Cold Cut Distribution's Feature Spotlight #15 - July 1996

Book of Ballads & Sagas

Publisher:	Green Man Press
Story:		Rob Walton, Neil Gaiman, etc (various)	
Art:		Charles Vess	
Cvr Price:	$2.95 (#3 is $3.50 and #4 is $3.25)
Frequency:	Quarterly


Each issue contains a number of short pieces. One ongoing serial is "Skade", the story of a young girl destined to bring on Ragnarok in her search for revenge. Other short stories include "King Henry", about a gallant knight's rescue of a monster, and "Thomas the Rhymer", the tale of a man's love for an elfin queen and the gifts she grants him.

Writing Review:

Charles has gotten some of the best authors in the business, and a few who aren't even in the business, to adapt interesting old English folk ballads. The stories therefore tend to have blunt morals and be simple tales of fantasy - but the scripting is generally sharp, often filling in holes in the ballads with interesting details - and the lyrics of each ballad generally follow the adaptation so you can compare them.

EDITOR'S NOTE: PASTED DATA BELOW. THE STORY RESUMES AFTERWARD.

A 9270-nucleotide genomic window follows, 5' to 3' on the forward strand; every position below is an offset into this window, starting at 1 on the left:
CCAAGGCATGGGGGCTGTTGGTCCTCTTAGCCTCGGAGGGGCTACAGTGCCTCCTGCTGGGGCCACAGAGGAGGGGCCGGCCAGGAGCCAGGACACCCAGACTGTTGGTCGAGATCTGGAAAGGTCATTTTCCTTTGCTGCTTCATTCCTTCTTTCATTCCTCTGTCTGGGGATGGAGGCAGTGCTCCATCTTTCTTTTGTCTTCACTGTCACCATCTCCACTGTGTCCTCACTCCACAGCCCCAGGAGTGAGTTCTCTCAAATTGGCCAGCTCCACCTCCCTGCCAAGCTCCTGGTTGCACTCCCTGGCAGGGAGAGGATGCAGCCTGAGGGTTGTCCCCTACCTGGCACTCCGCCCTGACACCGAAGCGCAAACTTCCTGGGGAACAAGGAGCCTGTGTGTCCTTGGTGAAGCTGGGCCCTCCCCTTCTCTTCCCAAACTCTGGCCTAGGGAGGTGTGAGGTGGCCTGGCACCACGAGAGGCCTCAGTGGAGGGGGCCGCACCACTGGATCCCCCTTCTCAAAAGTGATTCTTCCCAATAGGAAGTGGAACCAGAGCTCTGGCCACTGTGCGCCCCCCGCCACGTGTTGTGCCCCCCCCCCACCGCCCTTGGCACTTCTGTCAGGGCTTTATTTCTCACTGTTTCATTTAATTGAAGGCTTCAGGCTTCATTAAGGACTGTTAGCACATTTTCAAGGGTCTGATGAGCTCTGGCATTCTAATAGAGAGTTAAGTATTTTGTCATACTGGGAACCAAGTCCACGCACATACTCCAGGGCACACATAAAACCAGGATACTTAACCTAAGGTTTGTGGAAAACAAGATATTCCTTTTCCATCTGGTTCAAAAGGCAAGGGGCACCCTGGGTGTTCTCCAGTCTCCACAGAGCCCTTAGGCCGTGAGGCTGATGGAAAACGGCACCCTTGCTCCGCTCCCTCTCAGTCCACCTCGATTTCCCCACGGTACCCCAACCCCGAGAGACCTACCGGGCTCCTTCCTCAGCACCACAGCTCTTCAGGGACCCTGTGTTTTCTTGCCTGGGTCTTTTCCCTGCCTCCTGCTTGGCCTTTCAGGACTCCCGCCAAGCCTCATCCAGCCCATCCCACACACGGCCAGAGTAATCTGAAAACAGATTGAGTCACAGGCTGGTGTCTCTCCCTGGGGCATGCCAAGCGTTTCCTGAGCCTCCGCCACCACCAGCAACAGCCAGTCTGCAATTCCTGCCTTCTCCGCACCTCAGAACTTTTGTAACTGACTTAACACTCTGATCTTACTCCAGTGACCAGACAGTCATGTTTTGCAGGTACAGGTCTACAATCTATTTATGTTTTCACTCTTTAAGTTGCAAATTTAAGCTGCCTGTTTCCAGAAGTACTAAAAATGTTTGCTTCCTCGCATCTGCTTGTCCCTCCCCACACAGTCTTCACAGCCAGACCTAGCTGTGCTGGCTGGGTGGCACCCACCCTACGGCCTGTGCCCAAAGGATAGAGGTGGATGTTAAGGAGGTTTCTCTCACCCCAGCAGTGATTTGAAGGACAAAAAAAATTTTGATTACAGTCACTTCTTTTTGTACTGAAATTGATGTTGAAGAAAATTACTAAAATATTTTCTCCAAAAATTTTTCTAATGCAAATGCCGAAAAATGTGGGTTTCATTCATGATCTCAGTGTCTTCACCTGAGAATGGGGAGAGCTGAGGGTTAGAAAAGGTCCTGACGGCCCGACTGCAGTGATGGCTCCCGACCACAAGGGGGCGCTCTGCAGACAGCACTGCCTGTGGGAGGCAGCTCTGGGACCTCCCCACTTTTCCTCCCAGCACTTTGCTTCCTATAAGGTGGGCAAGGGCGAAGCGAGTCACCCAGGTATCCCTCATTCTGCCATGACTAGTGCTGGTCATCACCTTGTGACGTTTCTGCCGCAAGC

Scripting duties on the stories in issues 1 and 2 are handled by the talented pens of Neil Gaiman, Rob Walton, Jane Yolen, Charles DeLint, and Sharon McCrumb. Issue 3 promises some scripting by Jeff Smith and more. Plus, each issue has discographies of where to find sung versions of the ballads he's adapted, as well as articles on the history of ballads and thumbnail biographies of balladeers.

Art Review:

In this book, Charles seems to lovingly linger on light shadows and details and the result is finely-crafted etchings reminiscent of detailed woodcarvings. His work here in black-and-white allows him to do things with shading and shadows that simply weren't possible in his more-famous color works like Sandman. Details which would have been muddied and lost with the coloring (tufts of grass on a hill, distant birds in a sky) instead flesh out the scene in exciting ways. Excellent, fabulous work.